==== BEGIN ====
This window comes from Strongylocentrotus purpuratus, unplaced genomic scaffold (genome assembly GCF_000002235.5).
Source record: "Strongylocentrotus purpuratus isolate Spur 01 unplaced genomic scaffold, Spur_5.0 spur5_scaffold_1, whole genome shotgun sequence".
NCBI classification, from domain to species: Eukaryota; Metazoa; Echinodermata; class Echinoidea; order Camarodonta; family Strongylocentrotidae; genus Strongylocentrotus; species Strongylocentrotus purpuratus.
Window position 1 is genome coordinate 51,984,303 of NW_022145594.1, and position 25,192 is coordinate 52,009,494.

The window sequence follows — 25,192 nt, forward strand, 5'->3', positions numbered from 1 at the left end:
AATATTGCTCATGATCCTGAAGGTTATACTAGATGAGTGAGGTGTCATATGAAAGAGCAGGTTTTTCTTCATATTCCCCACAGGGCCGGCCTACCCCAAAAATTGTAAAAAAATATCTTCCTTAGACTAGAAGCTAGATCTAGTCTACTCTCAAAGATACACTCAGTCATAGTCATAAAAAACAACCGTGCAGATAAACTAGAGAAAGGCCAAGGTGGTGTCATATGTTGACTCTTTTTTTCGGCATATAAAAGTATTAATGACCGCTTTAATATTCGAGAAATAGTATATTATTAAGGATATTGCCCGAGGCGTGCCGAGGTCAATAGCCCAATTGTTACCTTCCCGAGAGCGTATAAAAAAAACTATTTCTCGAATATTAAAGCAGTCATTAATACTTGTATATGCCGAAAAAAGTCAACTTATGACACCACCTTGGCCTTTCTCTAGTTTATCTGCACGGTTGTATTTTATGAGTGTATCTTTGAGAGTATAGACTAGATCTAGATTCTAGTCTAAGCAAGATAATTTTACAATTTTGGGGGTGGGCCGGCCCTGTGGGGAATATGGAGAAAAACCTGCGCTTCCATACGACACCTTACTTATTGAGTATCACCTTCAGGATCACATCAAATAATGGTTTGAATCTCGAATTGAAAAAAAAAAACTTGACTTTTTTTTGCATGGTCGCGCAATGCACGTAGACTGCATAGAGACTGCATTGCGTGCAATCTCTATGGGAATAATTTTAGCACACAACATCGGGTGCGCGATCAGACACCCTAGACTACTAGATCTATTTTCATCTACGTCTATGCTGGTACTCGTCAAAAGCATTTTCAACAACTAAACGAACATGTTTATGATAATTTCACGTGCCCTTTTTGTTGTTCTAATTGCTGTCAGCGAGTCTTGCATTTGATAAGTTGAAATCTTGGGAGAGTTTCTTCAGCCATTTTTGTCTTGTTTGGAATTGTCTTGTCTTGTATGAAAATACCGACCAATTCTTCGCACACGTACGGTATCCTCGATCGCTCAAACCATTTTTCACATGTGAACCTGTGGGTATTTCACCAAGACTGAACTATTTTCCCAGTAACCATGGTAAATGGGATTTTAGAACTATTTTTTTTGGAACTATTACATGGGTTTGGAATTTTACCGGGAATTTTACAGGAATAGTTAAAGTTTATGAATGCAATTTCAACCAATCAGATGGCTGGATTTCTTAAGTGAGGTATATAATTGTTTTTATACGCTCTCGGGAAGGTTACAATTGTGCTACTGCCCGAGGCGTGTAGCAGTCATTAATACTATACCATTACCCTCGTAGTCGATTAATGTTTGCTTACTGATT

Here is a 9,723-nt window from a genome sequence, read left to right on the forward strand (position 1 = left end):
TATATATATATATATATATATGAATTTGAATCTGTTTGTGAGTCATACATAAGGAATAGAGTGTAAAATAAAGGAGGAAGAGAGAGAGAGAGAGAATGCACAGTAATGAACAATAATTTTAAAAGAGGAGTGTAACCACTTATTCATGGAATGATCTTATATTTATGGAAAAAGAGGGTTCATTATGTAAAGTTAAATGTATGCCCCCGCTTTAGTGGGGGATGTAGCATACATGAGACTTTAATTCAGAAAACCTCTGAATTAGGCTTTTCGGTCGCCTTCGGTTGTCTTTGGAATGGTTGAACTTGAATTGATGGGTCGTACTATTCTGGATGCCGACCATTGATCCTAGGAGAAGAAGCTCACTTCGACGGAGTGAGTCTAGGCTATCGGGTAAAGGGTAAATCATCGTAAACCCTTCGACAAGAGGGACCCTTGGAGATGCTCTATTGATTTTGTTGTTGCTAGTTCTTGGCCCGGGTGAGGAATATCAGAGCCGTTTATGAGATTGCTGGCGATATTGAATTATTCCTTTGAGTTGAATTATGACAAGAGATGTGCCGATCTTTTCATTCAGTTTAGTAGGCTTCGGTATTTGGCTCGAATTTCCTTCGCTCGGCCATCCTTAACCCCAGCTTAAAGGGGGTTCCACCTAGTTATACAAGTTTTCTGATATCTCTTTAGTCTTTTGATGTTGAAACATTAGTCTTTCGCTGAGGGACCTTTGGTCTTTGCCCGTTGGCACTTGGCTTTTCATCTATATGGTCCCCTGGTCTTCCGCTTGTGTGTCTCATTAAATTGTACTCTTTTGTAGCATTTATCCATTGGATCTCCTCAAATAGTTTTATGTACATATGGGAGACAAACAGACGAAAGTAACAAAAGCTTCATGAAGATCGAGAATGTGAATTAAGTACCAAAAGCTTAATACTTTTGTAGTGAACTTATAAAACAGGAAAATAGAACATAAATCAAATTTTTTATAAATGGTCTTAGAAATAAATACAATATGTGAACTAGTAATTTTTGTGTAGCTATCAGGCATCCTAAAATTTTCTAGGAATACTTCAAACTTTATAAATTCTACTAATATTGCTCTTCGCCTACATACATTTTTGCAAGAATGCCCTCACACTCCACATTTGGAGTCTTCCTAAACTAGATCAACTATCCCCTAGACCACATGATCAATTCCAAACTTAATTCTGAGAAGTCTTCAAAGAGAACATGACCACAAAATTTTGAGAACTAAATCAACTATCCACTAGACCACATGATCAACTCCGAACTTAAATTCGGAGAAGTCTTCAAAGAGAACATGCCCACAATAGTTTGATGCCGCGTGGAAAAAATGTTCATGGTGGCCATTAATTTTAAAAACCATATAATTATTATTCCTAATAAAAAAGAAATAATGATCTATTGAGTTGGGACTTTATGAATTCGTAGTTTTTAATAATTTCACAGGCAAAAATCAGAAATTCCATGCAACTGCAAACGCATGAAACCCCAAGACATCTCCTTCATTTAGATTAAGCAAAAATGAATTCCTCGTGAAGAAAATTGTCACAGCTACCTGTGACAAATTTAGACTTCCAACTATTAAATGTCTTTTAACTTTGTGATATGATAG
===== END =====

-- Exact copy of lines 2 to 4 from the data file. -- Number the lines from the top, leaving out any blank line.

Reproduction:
Source record: "Strongylocentrotus purpuratus isolate Spur 01 unplaced genomic scaffold, Spur_5.0 spur5_scaffold_1, whole genome shotgun sequence".
NCBI classification, from domain to species: Eukaryota; Metazoa; Echinodermata; class Echinoidea; order Camarodonta; family Strongylocentrotidae; genus Strongylocentrotus; species Strongylocentrotus purpuratus.
Window position 1 is genome coordinate 51,984,303 of NW_022145594.1, and position 25,192 is coordinate 52,009,494.